I took the opportunity to talk about conservation, license revenue etc. It seemed to start some wheels turning in his head. I asked some questions and found out the properties are mostly pasture with a small island of trees/brush. That's where the two neighbors have their feeder.

I explained how deer numbers needed to be kept in check and since there was not a lot of habitat there to attract and hold deer, baiting would be somewhat effective. The other kid said why don't they just go hunt where the deer are. I did my best to explain, not sure it made much difference.

But this is not why numbers are down, it's still mainly demographics.

From: K Cummings
07-Feb-20

K Cummings's Link
Very interesting article. Long, but well worth the read. Takes a whole different approach on demographics and recruitment. Makes you wonder if we are really dropping the ball in terms of who we are targeting and what they are looking for out of the hunting experience.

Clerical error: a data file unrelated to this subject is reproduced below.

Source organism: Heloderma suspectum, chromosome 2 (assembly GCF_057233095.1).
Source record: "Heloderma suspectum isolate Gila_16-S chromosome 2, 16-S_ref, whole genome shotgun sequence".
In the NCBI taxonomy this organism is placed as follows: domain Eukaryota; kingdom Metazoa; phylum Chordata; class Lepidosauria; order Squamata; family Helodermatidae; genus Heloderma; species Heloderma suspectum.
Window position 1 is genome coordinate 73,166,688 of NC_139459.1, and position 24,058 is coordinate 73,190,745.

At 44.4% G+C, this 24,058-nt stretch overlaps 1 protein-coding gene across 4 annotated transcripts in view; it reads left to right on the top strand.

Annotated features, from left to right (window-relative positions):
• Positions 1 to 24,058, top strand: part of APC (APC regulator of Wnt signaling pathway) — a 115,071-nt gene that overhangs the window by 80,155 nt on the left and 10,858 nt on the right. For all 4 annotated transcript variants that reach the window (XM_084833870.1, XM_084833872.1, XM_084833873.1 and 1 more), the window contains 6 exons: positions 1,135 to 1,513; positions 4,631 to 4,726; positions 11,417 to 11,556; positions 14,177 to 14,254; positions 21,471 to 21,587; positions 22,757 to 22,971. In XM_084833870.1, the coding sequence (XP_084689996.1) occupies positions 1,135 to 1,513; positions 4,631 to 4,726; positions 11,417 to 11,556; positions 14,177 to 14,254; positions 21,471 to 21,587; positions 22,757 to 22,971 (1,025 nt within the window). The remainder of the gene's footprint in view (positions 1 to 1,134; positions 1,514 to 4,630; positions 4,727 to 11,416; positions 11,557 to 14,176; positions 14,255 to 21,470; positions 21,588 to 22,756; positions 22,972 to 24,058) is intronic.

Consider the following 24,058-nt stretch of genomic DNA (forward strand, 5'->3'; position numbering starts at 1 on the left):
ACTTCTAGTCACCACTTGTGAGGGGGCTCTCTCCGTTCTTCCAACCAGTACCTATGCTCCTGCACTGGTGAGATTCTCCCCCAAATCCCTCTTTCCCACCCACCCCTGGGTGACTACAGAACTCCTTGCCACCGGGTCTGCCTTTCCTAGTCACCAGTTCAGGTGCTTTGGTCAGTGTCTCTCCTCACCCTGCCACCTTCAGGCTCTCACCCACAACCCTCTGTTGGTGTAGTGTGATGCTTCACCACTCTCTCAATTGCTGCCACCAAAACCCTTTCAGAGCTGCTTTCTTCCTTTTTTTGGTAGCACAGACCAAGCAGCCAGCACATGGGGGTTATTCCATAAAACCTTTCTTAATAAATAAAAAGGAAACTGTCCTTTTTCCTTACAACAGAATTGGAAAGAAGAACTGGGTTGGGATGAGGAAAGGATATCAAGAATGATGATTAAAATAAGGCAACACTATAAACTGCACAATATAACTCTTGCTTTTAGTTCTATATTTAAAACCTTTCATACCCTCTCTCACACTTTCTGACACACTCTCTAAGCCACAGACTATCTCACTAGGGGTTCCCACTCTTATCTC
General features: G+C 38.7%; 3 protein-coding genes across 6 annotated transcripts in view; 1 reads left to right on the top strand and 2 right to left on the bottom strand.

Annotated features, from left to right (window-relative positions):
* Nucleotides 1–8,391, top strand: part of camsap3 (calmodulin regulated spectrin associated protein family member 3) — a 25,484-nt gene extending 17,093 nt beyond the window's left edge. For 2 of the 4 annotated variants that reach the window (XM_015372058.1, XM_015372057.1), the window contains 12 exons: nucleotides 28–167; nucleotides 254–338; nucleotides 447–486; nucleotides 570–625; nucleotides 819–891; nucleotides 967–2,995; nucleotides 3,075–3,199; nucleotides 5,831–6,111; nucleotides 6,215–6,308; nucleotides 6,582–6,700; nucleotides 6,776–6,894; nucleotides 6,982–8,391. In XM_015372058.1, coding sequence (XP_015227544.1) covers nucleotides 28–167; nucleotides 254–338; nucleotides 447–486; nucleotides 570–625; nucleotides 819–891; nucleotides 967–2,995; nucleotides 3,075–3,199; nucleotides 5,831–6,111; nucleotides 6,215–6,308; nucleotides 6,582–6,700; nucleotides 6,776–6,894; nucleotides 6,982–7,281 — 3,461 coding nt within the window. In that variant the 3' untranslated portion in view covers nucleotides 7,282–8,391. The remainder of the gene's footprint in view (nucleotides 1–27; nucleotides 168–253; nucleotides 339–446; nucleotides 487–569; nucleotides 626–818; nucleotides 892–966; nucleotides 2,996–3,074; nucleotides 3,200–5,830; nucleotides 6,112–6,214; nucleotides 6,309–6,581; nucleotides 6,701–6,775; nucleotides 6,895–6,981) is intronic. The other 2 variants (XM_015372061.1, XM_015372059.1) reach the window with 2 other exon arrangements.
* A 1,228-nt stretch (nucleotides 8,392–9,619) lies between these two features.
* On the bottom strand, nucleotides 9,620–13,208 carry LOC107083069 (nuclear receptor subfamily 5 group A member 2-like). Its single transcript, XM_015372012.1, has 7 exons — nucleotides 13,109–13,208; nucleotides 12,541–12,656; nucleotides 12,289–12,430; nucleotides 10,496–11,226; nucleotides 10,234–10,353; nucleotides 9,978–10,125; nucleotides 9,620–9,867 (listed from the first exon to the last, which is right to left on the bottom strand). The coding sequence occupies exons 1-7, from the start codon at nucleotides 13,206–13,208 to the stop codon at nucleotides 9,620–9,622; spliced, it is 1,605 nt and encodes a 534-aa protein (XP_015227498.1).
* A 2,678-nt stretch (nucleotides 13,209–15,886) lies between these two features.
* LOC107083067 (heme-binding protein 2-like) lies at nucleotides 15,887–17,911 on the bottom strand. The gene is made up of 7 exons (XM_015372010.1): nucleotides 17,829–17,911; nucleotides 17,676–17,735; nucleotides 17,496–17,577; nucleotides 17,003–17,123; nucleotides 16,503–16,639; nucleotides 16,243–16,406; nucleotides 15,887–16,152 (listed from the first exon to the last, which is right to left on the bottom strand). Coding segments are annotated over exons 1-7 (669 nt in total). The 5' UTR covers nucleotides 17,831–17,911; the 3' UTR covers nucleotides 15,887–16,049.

"Why We Suck at Recruiting New Hunters, Why It Matters, and How You Can Fix It"

"Hunter numbers have been dwindling for decades; now the bottom is about to fall out of license-funded conservation. Here’s what went wrong and what you—yes, you—can do about it"

*****

“Hipsters want to hunt. But they don’t want to hunt the way a rural farm boy from Illinois wants to hunt,” Dunfee says. “They don’t want to dress the same way, they don’t like focusing on antlers, they don’t like taking pictures of their animals. But they want local, sustainable, ecologically conscious meat. And within our efforts, there are few places to realize those values.”

KPC

From: Jaquomo
07-Feb-20
KPC, I am mentoring one of those folks right now. They want organic meat and have property with some deer. Last year I gave them some deer meat and they loved it. This year I donated a whole deer to them. This next season, he is going to hunt.

For the past two seasons I've mentored two thirty-somethings from the same demographic. Decided they wanted organic meat for their families, they like hiking and camping so this was a natural. All they needed was some guidance. Now they are shopping for used bows because bowhunting seems "cooler".

Recruiting, one at a time.

From: Timex
07-Feb-20